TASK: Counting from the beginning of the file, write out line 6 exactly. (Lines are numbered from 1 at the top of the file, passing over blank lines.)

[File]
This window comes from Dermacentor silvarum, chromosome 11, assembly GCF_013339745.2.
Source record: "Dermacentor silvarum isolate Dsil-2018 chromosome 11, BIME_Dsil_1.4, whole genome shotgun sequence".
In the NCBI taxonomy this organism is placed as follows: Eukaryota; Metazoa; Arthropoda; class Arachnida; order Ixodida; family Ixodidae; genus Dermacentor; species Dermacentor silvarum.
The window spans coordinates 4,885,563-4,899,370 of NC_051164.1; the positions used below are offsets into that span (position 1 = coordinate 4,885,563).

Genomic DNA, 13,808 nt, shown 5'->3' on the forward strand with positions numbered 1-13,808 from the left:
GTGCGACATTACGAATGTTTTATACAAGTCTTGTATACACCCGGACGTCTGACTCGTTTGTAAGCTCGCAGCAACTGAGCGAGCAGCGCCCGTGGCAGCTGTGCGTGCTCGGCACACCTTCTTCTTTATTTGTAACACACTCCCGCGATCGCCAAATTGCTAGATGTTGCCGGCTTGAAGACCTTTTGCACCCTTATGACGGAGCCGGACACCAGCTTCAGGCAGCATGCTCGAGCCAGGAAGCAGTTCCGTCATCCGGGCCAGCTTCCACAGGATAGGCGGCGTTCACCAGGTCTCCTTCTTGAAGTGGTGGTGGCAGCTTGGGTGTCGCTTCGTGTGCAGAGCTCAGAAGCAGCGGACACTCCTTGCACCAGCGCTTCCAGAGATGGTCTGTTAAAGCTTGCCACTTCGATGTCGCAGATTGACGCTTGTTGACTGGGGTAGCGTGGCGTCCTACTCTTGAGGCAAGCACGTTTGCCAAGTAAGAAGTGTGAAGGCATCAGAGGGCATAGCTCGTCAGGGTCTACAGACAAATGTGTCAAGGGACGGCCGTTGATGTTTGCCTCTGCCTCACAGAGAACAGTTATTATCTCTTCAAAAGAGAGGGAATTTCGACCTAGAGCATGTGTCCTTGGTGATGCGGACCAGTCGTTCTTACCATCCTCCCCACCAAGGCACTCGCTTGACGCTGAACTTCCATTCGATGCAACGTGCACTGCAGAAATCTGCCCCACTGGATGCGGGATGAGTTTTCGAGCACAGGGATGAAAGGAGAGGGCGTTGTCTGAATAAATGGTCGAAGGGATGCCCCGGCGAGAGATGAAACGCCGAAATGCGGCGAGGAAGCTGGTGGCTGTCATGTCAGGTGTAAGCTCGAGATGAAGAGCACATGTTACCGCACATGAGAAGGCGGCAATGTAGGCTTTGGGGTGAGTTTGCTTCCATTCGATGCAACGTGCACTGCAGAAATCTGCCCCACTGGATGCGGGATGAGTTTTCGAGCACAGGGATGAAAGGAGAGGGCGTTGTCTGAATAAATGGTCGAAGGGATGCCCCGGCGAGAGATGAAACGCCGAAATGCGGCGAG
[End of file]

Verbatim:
GTGCGACATTACGAATGTTTTATACAAGTCTTGTATACACCCGGACGTCTGACTCGTTTGTAAGCTCGCAGCAACTGAGCGAGCAGCGCCCGTGGCAGCTGTGCGTGCTCGGCACACCTTCTTCTTTATTTGTAACACACTCCCGCGATCGCCAAATTGCTAGATGTTGCCGGCTTGAAGACCTTTTGCACCCTTATGACGGAGCCGGACACCAGCTTCAGGCAGCATGCTCGAGCCAGGAAGCAGTTCCGTCATCCGGGCCAGCTTCCACAGGATAGGCGGCGTTCACCAGGTCTCCTTCTTGAAGTGGTGGTGGCAGCTTGGGTGTCGCTTCGTGTGCAGAGCTCAGAAGCAGCGGACACTCCTTGCACCAGCGCTTCCAGAGATGGTCTGTTAAAGCTTGCCACTTCGATGTCGCAGATTGACGCTTGTTGACTGGGGTAGCGTGGCGTCCTACTCTTGAGGCAAGCACGTTTGCCAAGTAAGAAGTGTGAAGGCATCAGAGGGCATAGCTCGTCAGGGTCTACAGACAAATGTGTCAAGGGACGGCCGTTGATGTTTGCCTCTGCCTCACAGAGAACAGTTATTATCTCTTCAAAAGAGAGGGAATTTCGACCTAGAGCATGTGTCCTTGGTGATGCGGACCAGTCGTTCTTACCATCCTCCCCACCAAGGCACTCGCTTGACGCTGAACTTCCATTCGATGCAACGTGCACTGCAGAAATCTGCCCCACTGGATGCGGGATGAGTTTTCGAGCACAGGGATGAAAGGAGAGGGCGTTGTCTGAATAAATGGTCGAAGGGATGCCCCGGCGAGAGATGAAACGCCGAAATGCGGCGAGGAAGCTGGTGGCTGTCATGTCAGGTGTAAGCTCGAGATGAAGAGCACATGTTACCGCACATGAGAAGGCGGCAATGTAGGCTTTGGGGTGAGTTTGCTTCCATTCGATGCAACGTGCACTGCAGAAATCTGCCCCACTGGATGCGGGATGAGTTTTCGAGCACAGGGATGAAAGGAGAGGGCGTTGTCTGAATAAATGGTCGAAGGGATGCCCCGGCGAGAGATGAAACGCCGAAATGCGGCGAG